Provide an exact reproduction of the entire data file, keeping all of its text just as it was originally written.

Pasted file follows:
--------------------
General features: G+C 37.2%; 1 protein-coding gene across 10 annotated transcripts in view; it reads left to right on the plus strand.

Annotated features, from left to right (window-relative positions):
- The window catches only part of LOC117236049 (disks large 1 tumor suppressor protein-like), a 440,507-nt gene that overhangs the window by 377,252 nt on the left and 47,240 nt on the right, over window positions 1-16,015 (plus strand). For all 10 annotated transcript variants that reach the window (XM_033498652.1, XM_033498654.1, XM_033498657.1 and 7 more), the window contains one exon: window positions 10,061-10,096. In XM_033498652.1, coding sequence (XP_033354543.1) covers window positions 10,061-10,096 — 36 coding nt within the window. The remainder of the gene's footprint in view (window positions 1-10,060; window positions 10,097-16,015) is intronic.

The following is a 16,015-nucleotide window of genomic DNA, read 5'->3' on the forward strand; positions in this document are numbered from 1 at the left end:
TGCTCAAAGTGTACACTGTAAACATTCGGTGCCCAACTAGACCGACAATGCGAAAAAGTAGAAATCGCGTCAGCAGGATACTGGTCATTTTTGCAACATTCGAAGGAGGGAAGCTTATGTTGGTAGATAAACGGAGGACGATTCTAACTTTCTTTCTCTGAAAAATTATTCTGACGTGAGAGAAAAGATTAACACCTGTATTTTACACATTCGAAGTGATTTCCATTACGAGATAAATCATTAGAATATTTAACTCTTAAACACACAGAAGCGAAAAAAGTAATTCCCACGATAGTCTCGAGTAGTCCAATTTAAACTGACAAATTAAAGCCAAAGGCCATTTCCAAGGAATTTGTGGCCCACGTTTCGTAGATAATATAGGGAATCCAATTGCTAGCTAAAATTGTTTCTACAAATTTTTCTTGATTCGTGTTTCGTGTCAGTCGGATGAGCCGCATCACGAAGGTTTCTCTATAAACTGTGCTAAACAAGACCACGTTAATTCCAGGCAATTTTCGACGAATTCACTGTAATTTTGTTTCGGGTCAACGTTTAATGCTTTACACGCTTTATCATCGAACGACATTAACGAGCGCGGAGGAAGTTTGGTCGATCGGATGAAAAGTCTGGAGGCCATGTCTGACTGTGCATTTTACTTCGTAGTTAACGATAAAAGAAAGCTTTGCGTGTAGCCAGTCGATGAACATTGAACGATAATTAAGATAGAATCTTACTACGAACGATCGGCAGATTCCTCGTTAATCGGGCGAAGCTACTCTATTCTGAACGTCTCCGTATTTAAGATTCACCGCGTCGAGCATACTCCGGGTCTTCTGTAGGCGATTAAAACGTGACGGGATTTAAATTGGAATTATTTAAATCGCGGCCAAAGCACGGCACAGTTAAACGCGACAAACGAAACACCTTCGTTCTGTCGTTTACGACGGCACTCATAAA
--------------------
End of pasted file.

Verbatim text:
General features: G+C 37.2%; 1 protein-coding gene across 10 annotated transcripts in view; it reads left to right on the plus strand.

Annotated features, from left to right (window-relative positions):
- The window catches only part of LOC117236049 (disks large 1 tumor suppressor protein-like), a 440,507-nt gene that overhangs the window by 377,252 nt on the left and 47,240 nt on the right, over window positions 1-16,015 (plus strand). For all 10 annotated transcript variants that reach the window (XM_033498652.1, XM_033498654.1, XM_033498657.1 and 7 more), the window contains one exon: window positions 10,061-10,096. In XM_033498652.1, coding sequence (XP_033354543.1) covers window positions 10,061-10,096 — 36 coding nt within the window. The remainder of the gene's footprint in view (window positions 1-10,060; window positions 10,097-16,015) is intronic.

The following is a 16,015-nucleotide window of genomic DNA, read 5'->3' on the forward strand; positions in this document are numbered from 1 at the left end:
TGCTCAAAGTGTACACTGTAAACATTCGGTGCCCAACTAGACCGACAATGCGAAAAAGTAGAAATCGCGTCAGCAGGATACTGGTCATTTTTGCAACATTCGAAGGAGGGAAGCTTATGTTGGTAGATAAACGGAGGACGATTCTAACTTTCTTTCTCTGAAAAATTATTCTGACGTGAGAGAAAAGATTAACACCTGTATTTTACACATTCGAAGTGATTTCCATTACGAGATAAATCATTAGAATATTTAACTCTTAAACACACAGAAGCGAAAAAAGTAATTCCCACGATAGTCTCGAGTAGTCCAATTTAAACTGACAAATTAAAGCCAAAGGCCATTTCCAAGGAATTTGTGGCCCACGTTTCGTAGATAATATAGGGAATCCAATTGCTAGCTAAAATTGTTTCTACAAATTTTTCTTGATTCGTGTTTCGTGTCAGTCGGATGAGCCGCATCACGAAGGTTTCTCTATAAACTGTGCTAAACAAGACCACGTTAATTCCAGGCAATTTTCGACGAATTCACTGTAATTTTGTTTCGGGTCAACGTTTAATGCTTTACACGCTTTATCATCGAACGACATTAACGAGCGCGGAGGAAGTTTGGTCGATCGGATGAAAAGTCTGGAGGCCATGTCTGACTGTGCATTTTACTTCGTAGTTAACGATAAAAGAAAGCTTTGCGTGTAGCCAGTCGATGAACATTGAACGATAATTAAGATAGAATCTTACTACGAACGATCGGCAGATTCCTCGTTAATCGGGCGAAGCTACTCTATTCTGAACGTCTCCGTATTTAAGATTCACCGCGTCGAGCATACTCCGGGTCTTCTGTAGGCGATTAAAACGTGACGGGATTTAAATTGGAATTATTTAAATCGCGGCCAAAGCACGGCACAGTTAAACGCGACAAACGAAACACCTTCGTTCTGTCGTTTACGACGGCACTCATAAA